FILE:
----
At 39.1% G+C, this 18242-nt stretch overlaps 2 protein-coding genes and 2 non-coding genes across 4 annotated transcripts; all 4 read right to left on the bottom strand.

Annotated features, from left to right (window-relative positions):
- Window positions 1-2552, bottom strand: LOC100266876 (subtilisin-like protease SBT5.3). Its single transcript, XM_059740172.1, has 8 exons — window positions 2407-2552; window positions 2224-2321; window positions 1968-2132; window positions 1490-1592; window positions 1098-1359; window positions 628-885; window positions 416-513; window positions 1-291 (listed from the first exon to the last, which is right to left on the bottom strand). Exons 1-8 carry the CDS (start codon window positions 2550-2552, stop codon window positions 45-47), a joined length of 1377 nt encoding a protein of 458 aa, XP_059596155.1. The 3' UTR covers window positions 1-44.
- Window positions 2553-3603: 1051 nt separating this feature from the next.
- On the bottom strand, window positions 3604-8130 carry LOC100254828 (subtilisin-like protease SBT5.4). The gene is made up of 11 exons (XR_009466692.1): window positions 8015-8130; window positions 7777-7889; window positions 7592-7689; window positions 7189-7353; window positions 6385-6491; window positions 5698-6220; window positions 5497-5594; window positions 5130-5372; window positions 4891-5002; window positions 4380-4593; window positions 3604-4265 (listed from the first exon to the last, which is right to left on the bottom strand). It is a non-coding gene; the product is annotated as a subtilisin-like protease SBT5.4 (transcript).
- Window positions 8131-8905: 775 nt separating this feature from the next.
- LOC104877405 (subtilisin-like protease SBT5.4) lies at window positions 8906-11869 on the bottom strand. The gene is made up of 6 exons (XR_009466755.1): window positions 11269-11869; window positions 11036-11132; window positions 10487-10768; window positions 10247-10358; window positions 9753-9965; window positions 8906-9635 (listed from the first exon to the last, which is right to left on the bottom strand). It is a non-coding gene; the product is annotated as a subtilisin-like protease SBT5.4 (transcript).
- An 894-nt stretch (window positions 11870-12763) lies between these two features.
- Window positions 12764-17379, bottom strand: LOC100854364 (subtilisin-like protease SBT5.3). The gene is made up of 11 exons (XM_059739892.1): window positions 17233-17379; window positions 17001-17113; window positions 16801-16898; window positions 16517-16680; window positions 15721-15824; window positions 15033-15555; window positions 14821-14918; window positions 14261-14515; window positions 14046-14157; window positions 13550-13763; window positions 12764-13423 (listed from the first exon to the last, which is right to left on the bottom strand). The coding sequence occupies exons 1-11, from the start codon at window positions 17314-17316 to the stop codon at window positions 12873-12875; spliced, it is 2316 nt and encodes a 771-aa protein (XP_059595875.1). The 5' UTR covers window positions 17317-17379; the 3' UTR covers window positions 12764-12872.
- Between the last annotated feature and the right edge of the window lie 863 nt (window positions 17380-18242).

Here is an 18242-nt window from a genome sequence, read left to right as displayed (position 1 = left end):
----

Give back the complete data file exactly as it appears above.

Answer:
At 39.1% G+C, this 18242-nt stretch overlaps 2 protein-coding genes and 2 non-coding genes across 4 annotated transcripts; all 4 read right to left on the bottom strand.

Annotated features, from left to right (window-relative positions):
- Window positions 1-2552, bottom strand: LOC100266876 (subtilisin-like protease SBT5.3). Its single transcript, XM_059740172.1, has 8 exons — window positions 2407-2552; window positions 2224-2321; window positions 1968-2132; window positions 1490-1592; window positions 1098-1359; window positions 628-885; window positions 416-513; window positions 1-291 (listed from the first exon to the last, which is right to left on the bottom strand). Exons 1-8 carry the CDS (start codon window positions 2550-2552, stop codon window positions 45-47), a joined length of 1377 nt encoding a protein of 458 aa, XP_059596155.1. The 3' UTR covers window positions 1-44.
- Window positions 2553-3603: 1051 nt separating this feature from the next.
- On the bottom strand, window positions 3604-8130 carry LOC100254828 (subtilisin-like protease SBT5.4). The gene is made up of 11 exons (XR_009466692.1): window positions 8015-8130; window positions 7777-7889; window positions 7592-7689; window positions 7189-7353; window positions 6385-6491; window positions 5698-6220; window positions 5497-5594; window positions 5130-5372; window positions 4891-5002; window positions 4380-4593; window positions 3604-4265 (listed from the first exon to the last, which is right to left on the bottom strand). It is a non-coding gene; the product is annotated as a subtilisin-like protease SBT5.4 (transcript).
- Window positions 8131-8905: 775 nt separating this feature from the next.
- LOC104877405 (subtilisin-like protease SBT5.4) lies at window positions 8906-11869 on the bottom strand. The gene is made up of 6 exons (XR_009466755.1): window positions 11269-11869; window positions 11036-11132; window positions 10487-10768; window positions 10247-10358; window positions 9753-9965; window positions 8906-9635 (listed from the first exon to the last, which is right to left on the bottom strand). It is a non-coding gene; the product is annotated as a subtilisin-like protease SBT5.4 (transcript).
- An 894-nt stretch (window positions 11870-12763) lies between these two features.
- Window positions 12764-17379, bottom strand: LOC100854364 (subtilisin-like protease SBT5.3). The gene is made up of 11 exons (XM_059739892.1): window positions 17233-17379; window positions 17001-17113; window positions 16801-16898; window positions 16517-16680; window positions 15721-15824; window positions 15033-15555; window positions 14821-14918; window positions 14261-14515; window positions 14046-14157; window positions 13550-13763; window positions 12764-13423 (listed from the first exon to the last, which is right to left on the bottom strand). The coding sequence occupies exons 1-11, from the start codon at window positions 17314-17316 to the stop codon at window positions 12873-12875; spliced, it is 2316 nt and encodes a 771-aa protein (XP_059595875.1). The 5' UTR covers window positions 17317-17379; the 3' UTR covers window positions 12764-12872.
- Between the last annotated feature and the right edge of the window lie 863 nt (window positions 17380-18242).

Here is an 18242-nt window from a genome sequence, read left to right as displayed (position 1 = left end):